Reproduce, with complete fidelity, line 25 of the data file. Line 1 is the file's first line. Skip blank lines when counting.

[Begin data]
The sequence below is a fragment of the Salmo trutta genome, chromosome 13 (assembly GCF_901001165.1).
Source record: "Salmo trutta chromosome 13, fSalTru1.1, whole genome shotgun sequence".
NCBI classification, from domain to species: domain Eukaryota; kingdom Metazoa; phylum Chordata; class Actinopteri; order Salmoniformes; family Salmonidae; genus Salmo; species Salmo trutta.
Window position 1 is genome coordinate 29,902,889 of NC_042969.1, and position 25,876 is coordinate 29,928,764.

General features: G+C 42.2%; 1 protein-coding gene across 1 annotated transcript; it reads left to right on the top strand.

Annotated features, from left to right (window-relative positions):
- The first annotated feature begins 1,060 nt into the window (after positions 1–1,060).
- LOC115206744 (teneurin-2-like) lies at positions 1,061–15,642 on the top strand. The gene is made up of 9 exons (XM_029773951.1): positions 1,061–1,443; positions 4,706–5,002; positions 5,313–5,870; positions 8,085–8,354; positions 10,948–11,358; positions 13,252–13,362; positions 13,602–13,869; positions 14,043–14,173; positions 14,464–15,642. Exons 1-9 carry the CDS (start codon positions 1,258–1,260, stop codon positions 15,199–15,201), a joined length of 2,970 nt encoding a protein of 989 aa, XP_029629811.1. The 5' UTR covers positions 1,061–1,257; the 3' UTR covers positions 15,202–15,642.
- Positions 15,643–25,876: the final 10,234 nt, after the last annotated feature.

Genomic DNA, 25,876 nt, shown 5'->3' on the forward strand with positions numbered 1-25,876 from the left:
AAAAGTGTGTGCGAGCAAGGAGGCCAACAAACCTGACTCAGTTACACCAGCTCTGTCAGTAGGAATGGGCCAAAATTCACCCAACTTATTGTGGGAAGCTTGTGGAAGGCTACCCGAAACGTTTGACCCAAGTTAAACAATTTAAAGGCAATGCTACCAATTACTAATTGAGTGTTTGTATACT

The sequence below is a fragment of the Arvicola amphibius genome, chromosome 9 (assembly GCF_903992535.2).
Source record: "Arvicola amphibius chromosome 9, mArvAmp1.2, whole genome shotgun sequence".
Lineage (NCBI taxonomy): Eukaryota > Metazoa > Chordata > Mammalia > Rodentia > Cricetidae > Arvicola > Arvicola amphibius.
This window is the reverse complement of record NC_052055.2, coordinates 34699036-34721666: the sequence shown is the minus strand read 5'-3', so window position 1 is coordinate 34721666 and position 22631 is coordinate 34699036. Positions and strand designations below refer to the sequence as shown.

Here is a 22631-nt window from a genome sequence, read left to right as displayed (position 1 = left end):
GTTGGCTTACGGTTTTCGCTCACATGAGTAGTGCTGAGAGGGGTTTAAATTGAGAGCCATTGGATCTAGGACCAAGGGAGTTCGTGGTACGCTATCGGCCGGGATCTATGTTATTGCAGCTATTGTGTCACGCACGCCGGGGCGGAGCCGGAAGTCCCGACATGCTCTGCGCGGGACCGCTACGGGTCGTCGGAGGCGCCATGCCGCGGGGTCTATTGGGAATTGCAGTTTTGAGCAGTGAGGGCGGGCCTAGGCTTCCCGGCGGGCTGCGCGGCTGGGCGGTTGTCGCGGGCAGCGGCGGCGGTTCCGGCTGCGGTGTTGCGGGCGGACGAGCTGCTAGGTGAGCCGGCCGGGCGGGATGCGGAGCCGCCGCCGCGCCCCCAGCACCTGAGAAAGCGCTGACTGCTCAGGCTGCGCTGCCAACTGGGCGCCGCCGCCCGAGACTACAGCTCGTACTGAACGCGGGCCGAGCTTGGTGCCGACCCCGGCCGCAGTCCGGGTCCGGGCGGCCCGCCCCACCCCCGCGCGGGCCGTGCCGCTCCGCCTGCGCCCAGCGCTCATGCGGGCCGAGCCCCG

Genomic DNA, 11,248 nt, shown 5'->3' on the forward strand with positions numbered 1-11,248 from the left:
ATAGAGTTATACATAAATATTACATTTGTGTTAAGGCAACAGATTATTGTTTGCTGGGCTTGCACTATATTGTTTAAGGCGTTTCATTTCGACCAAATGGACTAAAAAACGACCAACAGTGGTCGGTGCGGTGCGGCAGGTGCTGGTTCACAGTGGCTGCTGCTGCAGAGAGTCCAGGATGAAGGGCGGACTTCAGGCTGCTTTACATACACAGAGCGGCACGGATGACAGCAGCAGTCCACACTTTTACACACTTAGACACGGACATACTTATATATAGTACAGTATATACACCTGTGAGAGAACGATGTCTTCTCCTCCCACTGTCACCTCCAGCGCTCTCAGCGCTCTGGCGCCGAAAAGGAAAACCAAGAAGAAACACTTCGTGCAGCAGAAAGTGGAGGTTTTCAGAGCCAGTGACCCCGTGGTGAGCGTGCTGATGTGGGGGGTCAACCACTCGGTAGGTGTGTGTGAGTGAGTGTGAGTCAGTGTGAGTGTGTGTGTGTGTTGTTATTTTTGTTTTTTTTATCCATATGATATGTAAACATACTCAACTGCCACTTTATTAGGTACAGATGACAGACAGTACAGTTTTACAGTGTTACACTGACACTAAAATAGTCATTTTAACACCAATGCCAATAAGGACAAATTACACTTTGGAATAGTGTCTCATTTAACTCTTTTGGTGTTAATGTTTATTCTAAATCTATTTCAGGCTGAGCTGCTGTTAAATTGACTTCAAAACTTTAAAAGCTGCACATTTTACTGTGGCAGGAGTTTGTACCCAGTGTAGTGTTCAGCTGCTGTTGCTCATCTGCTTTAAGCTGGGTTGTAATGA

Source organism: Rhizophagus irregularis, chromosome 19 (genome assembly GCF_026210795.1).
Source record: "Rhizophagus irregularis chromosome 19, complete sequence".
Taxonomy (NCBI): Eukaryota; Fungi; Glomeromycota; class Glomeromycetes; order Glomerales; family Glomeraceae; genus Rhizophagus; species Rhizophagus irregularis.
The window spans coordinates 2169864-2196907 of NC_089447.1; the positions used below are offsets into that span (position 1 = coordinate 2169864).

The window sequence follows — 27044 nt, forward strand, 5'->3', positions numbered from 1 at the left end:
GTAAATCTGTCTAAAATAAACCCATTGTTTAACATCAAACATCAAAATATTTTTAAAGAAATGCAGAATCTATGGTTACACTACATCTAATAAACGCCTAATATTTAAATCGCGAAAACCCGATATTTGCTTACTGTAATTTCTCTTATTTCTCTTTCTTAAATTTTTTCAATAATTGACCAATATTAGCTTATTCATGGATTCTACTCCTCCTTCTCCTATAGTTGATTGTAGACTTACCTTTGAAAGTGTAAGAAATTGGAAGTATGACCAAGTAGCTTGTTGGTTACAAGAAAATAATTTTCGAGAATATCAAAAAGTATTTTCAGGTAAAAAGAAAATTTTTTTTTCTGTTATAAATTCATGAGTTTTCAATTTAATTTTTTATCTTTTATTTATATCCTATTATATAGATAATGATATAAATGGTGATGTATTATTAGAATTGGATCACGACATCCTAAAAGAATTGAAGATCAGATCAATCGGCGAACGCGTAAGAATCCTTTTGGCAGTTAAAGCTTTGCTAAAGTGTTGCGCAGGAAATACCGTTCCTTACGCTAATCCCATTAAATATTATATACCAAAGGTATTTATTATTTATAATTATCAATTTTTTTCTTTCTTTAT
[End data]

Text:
GTAAATCTGTCTAAAATAAACCCATTGTTTAACATCAAACATCAAAATATTTTTAAAGAAATGCAGAATCTATGGTTACACTACATCTAATAAACGCCTAATATTTAAATCGCGAAAACCCGATATTTGCTTACTGTAATTTCTCTTATTTCTCTTTCTTAAATTTTTTCAATAATTGACCAATATTAGCTTATTCATGGATTCTACTCCTCCTTCTCCTATAGTTGATTGTAGACTTACCTTTGAAAGTGTAAGAAATTGGAAGTATGACCAAGTAGCTTGTTGGTTACAAGAAAATAATTTTCGAGAATATCAAAAAGTATTTTCAGGTAAAAAGAAAATTTTTTTTTCTGTTATAAATTCATGAGTTTTCAATTTAATTTTTTATCTTTTATTTATATCCTATTATATAGATAATGATATAAATGGTGATGTATTATTAGAATTGGATCACGACATCCTAAAAGAATTGAAGATCAGATCAATCGGCGAACGCGTAAGAATCCTTTTGGCAGTTAAAGCTTTGCTAAAGTGTTGCGCAGGAAATACCGTTCCTTACGCTAATCCCATTAAATATTATATACCAAAGGTATTTATTATTTATAATTATCAATTTTTTTCTTTCTTTAT